Mario + Rabbids Sparks of Hope is kind of the ideal video game sequel. Ubisoft has refined all of the best elements of the first game in ways that feel fun and satisfying while delivering new elements that make it stand on its own. The story is better, the graphics are smoother, and there are way more elements of the Mario franchise present this time. Most importantly, the combat is engaging and actually made me want to keep picking battles with opponents on the map. It's hard to believe that Ubisoft has managed to create such an endearing spin-off series, but I truly hope that there are plans beyond this game and its forthcoming DLC.
The four games contained in Sonic Origins are excellent. More than 30 years later, they've aged quite well, and Sonic Origins is the best possible way to revisit them, or play them for the very first time. Playing all four games, I was taken aback by how Sonic Team was able to make each game feel distinctive. However, after all the reissues some of these games seen, long-time Sonic fans will have to decide if the collection's extras and changes are worth the price of admission. Of course, now that Sonic Origins has been released, I sincerely hope that Sega offers similar packages for other Sonic games. If the company ever decides to give the Sonic Advance games a similar treatment, I'll be first in line.
Teenage Mutant Ninja Turtles: Shredder's Revenge distills all the components that made me fall in love with Konami's games as a kid while adding just a handful of modern features and extras to make the experience feel modern.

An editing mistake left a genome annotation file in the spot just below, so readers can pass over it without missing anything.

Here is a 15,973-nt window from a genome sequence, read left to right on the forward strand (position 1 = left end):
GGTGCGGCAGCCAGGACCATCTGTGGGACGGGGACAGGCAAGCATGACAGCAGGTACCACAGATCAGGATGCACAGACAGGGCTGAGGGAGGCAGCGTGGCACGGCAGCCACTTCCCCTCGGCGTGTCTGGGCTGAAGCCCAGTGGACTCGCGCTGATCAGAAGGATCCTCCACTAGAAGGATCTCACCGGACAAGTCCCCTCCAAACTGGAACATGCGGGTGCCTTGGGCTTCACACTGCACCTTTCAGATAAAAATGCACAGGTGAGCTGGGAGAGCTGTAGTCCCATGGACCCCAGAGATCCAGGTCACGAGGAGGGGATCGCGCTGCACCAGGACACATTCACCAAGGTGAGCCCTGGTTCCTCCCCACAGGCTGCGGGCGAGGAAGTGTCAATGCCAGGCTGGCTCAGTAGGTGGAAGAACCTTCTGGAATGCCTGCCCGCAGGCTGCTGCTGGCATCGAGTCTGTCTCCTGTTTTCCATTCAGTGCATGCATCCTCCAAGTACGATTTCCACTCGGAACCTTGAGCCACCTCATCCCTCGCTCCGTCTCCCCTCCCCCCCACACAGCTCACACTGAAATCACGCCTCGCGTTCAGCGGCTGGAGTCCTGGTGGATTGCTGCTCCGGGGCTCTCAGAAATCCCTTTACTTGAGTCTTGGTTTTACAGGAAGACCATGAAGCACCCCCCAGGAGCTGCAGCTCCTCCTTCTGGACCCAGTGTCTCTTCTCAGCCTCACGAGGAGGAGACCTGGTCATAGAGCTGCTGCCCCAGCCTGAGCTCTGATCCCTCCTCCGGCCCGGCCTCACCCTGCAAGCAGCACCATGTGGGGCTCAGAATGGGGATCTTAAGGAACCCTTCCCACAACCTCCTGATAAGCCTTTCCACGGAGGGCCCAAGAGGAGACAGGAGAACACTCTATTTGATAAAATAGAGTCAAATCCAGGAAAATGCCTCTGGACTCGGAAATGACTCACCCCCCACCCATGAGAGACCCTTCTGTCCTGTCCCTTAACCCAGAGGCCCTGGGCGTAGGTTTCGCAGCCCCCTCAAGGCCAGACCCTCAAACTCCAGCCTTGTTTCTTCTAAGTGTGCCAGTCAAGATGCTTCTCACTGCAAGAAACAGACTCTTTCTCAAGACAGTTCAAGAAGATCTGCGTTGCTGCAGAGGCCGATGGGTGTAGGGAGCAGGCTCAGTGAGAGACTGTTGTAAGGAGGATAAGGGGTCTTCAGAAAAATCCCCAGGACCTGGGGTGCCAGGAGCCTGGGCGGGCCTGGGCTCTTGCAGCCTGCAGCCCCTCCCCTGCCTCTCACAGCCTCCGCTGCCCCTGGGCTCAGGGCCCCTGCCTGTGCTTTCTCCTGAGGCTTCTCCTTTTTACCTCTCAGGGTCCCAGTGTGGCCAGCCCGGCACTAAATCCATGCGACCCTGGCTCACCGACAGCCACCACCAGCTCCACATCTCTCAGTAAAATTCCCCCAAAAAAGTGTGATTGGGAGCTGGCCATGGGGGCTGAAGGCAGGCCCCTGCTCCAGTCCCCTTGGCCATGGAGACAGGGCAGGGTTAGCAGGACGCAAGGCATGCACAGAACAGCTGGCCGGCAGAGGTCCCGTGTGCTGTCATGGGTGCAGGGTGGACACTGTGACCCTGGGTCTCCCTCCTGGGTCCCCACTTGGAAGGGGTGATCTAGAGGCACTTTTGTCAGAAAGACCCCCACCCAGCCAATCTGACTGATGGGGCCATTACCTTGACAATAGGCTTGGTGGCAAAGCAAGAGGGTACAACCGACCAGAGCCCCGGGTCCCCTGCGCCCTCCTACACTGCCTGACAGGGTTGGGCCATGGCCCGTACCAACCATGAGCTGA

The original Pac-Man has been offered in countless ways on countless platforms over the years; at this point, some fans couldn't be blamed for feeling sick of it. Fortunately, Pac-Man Museum+ manages to offer a library with a surprising amount of variety. I thought I knew a lot about Pac-Man going into this game, but I walked away with a much deeper knowledge of the franchise, and all that it's had to offer over the years. I also came away with some new favorites that I might never have discovered otherwise. I probably never would have discovered Pac 'n Roll or Pac-Man 256, or remembered just how much I enjoy Pac-Attack. The lack of Ms. Pac-Man is disappointing, and the arcade customization could have been a little bit deeper, but this is a strong collection of games that should delight both long-time Pac-fans, and those new to the series.